Establish and maintain plans, procedures, and technologies to detect, identify, analyze, manage, and respond to cybersecurity threats and vulnerabilities, commensurate with the risk to the organization's infrastructure (e.g., critical, IT, operational) and organizational objectives.
Establish and maintain activities and technologies to collect, analyze, alarm, present, and use operational and cybersecurity information, including status and summary information from the other ES-C2M2 domains, to form a common operating picture (COP).
Establish and maintain relationships with internal and external entities to collect and provide cybersecurity information, including threats and vulnerabilities, to reduce risks and to increase operational resilience, commensurate with the risk to critical infrastructure and organizational objectives.
Establish and maintain plans, procedures, and technologies to detect, analyze, and respond to cybersecurity events and to sustain operations throughout a cybersecurity event, commensurate with the risk to critical infrastructure and organizational objectives.
Establish and maintain controls to manage the cybersecurity risks associated with services and assets that are dependent on external entities, commensurate with the risk to critical infrastructure and organizational objectives.
Establish and maintain plans, procedures, technologies, and controls to create a culture of cybersecurity and to ensure the ongoing suitability and competence of personnel, commensurate with the risk to critical infrastructure and organizational objectives.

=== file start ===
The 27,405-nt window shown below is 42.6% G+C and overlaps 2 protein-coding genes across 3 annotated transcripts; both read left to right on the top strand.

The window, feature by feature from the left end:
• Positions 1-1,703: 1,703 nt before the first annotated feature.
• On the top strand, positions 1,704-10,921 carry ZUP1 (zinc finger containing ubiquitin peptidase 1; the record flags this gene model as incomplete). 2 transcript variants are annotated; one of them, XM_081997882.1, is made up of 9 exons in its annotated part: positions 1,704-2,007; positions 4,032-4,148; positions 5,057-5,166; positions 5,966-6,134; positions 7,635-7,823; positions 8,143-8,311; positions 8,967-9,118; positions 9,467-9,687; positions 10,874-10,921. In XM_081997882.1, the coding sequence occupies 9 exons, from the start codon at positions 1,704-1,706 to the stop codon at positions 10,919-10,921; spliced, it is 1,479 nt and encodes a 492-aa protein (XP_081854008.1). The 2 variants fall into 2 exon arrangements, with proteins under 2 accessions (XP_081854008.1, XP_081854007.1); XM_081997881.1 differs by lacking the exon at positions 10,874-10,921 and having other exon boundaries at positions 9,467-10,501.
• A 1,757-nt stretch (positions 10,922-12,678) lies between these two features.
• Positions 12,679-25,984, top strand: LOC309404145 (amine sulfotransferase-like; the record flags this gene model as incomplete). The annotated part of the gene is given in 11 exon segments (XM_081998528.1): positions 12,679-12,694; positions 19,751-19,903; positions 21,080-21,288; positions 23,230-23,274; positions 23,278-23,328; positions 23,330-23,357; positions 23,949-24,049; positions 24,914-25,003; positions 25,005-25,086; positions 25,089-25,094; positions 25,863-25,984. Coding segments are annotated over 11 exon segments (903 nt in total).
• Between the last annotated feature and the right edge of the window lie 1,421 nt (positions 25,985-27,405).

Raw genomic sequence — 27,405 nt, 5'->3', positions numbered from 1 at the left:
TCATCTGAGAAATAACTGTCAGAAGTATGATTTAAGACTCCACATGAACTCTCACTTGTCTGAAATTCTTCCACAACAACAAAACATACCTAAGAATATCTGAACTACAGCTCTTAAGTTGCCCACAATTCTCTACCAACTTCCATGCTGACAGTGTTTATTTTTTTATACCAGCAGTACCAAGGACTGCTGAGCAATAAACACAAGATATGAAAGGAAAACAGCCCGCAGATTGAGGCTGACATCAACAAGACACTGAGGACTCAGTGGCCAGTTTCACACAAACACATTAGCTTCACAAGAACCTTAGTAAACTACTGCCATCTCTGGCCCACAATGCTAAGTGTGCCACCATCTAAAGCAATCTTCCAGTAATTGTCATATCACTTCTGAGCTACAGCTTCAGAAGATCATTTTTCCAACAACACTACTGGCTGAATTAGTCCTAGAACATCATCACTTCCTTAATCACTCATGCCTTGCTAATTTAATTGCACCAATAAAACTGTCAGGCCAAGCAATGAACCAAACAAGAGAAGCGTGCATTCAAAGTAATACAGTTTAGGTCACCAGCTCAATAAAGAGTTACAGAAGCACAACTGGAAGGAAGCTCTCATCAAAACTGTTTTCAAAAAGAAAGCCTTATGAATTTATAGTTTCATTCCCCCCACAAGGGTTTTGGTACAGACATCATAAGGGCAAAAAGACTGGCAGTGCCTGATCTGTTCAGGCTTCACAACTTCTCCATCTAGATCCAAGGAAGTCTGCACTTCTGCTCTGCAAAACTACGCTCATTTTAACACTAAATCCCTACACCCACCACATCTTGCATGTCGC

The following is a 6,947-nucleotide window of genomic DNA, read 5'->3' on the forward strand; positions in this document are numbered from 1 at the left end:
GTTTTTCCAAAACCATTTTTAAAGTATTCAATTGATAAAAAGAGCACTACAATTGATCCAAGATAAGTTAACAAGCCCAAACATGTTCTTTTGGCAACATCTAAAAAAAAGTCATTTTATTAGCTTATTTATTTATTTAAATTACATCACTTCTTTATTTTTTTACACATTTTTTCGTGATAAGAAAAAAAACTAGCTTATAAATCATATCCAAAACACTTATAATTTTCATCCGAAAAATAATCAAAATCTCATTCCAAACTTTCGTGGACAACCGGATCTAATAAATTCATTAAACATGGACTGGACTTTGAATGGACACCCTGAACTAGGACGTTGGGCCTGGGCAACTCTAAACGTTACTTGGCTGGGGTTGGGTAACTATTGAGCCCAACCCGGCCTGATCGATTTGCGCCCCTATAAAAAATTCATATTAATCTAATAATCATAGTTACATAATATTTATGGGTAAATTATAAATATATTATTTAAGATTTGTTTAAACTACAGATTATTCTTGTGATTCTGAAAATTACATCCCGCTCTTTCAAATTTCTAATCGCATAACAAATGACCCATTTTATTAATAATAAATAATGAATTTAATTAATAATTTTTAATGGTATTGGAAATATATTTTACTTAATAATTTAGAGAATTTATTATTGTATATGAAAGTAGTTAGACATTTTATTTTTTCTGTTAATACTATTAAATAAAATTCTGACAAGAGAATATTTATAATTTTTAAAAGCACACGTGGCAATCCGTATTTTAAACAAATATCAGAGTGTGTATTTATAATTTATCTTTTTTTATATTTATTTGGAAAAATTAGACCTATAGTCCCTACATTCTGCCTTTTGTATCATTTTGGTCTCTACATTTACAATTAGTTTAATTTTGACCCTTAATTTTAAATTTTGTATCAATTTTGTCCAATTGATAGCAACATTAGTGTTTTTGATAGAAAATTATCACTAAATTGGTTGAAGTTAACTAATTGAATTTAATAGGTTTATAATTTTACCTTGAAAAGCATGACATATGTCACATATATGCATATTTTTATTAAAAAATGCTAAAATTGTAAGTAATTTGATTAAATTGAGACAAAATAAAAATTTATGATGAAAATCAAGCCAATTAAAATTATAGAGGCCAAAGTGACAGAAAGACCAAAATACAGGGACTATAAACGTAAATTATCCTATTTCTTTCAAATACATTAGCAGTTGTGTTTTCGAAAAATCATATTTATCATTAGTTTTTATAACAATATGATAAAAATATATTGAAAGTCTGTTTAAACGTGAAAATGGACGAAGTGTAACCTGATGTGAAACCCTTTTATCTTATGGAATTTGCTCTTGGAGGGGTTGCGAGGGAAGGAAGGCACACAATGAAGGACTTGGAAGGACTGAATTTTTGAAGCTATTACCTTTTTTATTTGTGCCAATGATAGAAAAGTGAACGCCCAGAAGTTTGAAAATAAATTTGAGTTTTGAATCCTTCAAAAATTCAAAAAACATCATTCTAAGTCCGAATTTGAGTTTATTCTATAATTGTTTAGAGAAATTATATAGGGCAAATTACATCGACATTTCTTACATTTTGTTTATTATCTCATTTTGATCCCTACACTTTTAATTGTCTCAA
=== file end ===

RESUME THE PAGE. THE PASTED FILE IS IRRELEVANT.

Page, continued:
Establish and maintain an enterprise cybersecurity program that provides governance, strategic planning, and sponsorship for the organization's cybersecurity activities in a manner that aligns cybersecurity objectives with the organization's strategic objectives and the risk to critical infrastructure.
The ES-C2M2 defines four maturity indicator levels, MIL0 through MIL3, which apply independently to each domain in the ES-C2M2.
Four aspects of the MILs are important for understanding and applying the ES-C2M2:
The ES-C2M2 includes 10 domains, or logical groupings of cybersecurity practices. A description of the each domain is provided in Section 2.1. Domains. This section provides a summary of MIL scores and answer input by MIL for each of the 10 domains included in the ES-C2M2. See Appendix A: Evaluation Scoring Process for a detailed explanation of the scoring process and Section 5. Using the Evaluation Results for further detail regarding interpretation of evaluation results.